The final story in the series covering the 2014 MDA Clinical Conference addresses helping the brothers and sisters of children with disabilities
"Anything we can say about being a parent of a person with special needs we can pretty much say for being a sibling of a person with special needs," said Don Meyer, director of the Sibling Support Project based in Seattle.
Meyer talked about siblings of people with disabilities at the 2014 MDA Clinical Conference in Chicago during an afternoon session titled "Specialized Care," held March 18.
"In the United States, there are hundreds of people with full-time jobs worrying about the needs of parents of those with special needs," Meyer said. "But I believe I'm the only one with a full-time job worrying about the siblings of those with special needs."
He finds that perplexing, because, he notes, brothers and sisters are likely to have the longest-lasting relationship with the person with special needs. "It may last 65-80 years," he said, and outlast the parent-child relationship.
"The greatest impact on social development of people with disabilities is siblings," Meyer said. "We should think about brothers and sisters at every turn, but I've always had to remind people about the needs of siblings."
Help through Sibling Support Project, Sibshops
Meyer does that through his Sibling Support Project, whose mission is described as "training local service providers on how to create community-based peer support programs for young siblings; hosting workshops, maintaining email lists and websites for young and adult siblings; and increasing parents' and providers' awareness of siblings' unique, lifelong and ever-changing concerns through workshops, a website and written materials."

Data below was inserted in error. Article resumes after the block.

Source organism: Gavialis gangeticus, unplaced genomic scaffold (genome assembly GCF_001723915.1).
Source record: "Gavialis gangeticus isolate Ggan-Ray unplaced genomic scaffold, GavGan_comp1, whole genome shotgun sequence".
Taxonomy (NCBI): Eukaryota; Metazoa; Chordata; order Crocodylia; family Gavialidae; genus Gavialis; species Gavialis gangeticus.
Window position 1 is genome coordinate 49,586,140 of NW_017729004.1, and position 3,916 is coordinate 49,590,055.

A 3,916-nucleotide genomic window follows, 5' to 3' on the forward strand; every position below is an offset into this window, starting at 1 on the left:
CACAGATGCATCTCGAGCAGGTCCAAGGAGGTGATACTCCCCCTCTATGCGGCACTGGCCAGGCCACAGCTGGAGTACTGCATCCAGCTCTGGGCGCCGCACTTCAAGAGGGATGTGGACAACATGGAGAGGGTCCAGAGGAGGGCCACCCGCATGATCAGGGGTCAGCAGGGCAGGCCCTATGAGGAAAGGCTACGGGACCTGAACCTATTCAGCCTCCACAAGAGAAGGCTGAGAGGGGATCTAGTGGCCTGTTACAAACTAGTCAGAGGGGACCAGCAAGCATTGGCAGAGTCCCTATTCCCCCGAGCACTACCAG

The core of Meyer's program is called Sibshops, described on his website as "pedal-to-the-metal celebrations of the many contributions made by brothers and sisters of kids with special needs."
Sibshops are gatherings where brothers and sisters of children with disabilities obtain peer support and education, as well as recreation. Sometimes described as "events" rather than "workshops," they intersperse information and discussion with games, cooking activities and special guests. Sibshops can be facilitated by teams, often comprising social workers, special education teachers, psychologists, nurses and adult siblings of people with special needs.
They're usually held monthly or bimonthly on Saturdays and can be offered in a series or as stand-alone events.
Lifelong needs, altered perspectives
Siblings of children or adults with disabilities have lifelong and constantly changing needs for information and support, Meyer said. He noted that siblings may feel:
On the other hand, he said, siblings of people with disabilities often express:
Many move into helping professions, become disability rights advocates or enter the Peace Corps, Meyer said.
Pointers for parents, professionals
Meyer provided the audience with a few pointers on helping siblings, inside or outside the context of a Sibshop. He said parents and professionals should:
He recommended that parents of children with disabilities and typically developing children do the following: